The Third Age

The Ring remained hidden in the riverbed for almost two and a half millennia until a Stoor named Déagol discovered it while on a fishing trip. His friend and cousin Sméagol stole the Ring and murdered Déagol. Sméagol was changed by the Ring’s influence over several centuries into the creature known as Gollum. Gollum, after being exiled from his home, sought shelter far beneath the Misty Mountains. There he and it remained for nearly five hundred years, until the Ring abandoned him and fell off his finger.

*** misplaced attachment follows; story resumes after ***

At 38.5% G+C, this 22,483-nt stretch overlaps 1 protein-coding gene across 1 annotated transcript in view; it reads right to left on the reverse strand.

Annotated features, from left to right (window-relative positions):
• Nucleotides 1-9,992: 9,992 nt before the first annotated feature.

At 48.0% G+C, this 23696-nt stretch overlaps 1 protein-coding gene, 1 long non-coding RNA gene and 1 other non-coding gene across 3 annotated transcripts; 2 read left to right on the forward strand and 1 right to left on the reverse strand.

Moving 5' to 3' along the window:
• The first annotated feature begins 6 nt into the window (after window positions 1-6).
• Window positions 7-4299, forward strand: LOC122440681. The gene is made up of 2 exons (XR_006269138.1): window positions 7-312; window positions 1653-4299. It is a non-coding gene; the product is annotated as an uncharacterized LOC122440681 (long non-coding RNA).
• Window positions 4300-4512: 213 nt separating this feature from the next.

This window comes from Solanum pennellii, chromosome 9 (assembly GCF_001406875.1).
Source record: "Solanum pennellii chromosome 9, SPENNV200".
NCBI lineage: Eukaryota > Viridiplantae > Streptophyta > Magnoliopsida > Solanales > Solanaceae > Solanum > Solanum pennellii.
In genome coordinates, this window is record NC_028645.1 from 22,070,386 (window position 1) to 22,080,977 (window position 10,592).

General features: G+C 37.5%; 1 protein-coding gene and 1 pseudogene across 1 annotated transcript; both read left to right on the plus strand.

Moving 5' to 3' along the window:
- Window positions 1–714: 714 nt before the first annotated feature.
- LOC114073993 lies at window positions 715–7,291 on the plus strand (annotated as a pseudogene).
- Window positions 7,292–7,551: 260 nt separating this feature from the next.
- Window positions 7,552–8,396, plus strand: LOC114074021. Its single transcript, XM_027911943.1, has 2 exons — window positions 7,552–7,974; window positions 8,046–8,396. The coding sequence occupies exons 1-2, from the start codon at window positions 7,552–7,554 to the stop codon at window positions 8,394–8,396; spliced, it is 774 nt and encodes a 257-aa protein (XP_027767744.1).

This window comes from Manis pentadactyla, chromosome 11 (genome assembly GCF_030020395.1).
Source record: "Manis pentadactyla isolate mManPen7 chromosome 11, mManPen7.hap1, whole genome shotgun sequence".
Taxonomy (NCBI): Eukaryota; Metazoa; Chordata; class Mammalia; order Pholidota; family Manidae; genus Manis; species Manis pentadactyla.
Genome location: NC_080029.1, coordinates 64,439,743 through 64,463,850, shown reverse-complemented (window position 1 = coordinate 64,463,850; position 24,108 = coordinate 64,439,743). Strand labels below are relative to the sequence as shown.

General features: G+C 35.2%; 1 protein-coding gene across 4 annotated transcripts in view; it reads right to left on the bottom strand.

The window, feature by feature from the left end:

As is told in The Hobbit, Bilbo Baggins found the Ring while he was lost in the caverns of the Misty Mountains. Shortly after discovering it, Bilbo came upon Gollum himself, who had intended to eat the lost Hobbit. Bilbo managed to get Gollum to agree to a riddle game to determine his own fate; if he lost, Gollum would get to eat him, and if he won, Gollum would have to show him a way out of the caves. Gollum lost the game, but had no intention of letting Bilbo leave. He went to retrieve the Ring in order to use its powers of invisibility to help him kill Bilbo, but flew into a rage when he found it missing. Deducing that Bilbo had it from his last question— "What have I got in my pocket?"— Gollum chased him through the caves, not knowing that Bilbo had discovered the Ring's powers of invisibility and was following him to the cave's exit. At one point as he neared the exit, Bilbo was presented with an opportunity to easily kill Gollum, but relented out of pity for Gollum's wretched condition. Bilbo escaped Gollum and the Orcs that inhabited the Misty Mountains by remaining invisible, and told a falsified account of his adventures to Thorin's company and Gandalf, claiming he had won the Ring as part of the riddle game. Gandalf, who was also travelling with the Dwarves, was suspicious of Bilbo's story and of the Ring itself, which he immediately recognized as one of the Great Rings of Power due to the retarding effects it had had on Gollum's aging process. Some few years after Bilbo's return to the Shire, Gandalf managed to coerce from Bilbo the real story of how the Ring had come into his possession. The truth, as it turned out, had been quite innocent and was so similar to Bilbo's fabrication that Gandalf saw no real reason why Bilbo would have lied about his story in the first place, save perhaps to put his claim to the Ring beyond any possible doubt. Gandalf quickly came to believe that the Ring had an "unwholesome" effect on its owner that set to work almost immediately, as it was not in Bilbo's nature to lie, particularly regarding something so apparently trivial. However, he saw no real danger in letting Bilbo keep the Ring despite the Hobbit's strangely possessive attitude towards it.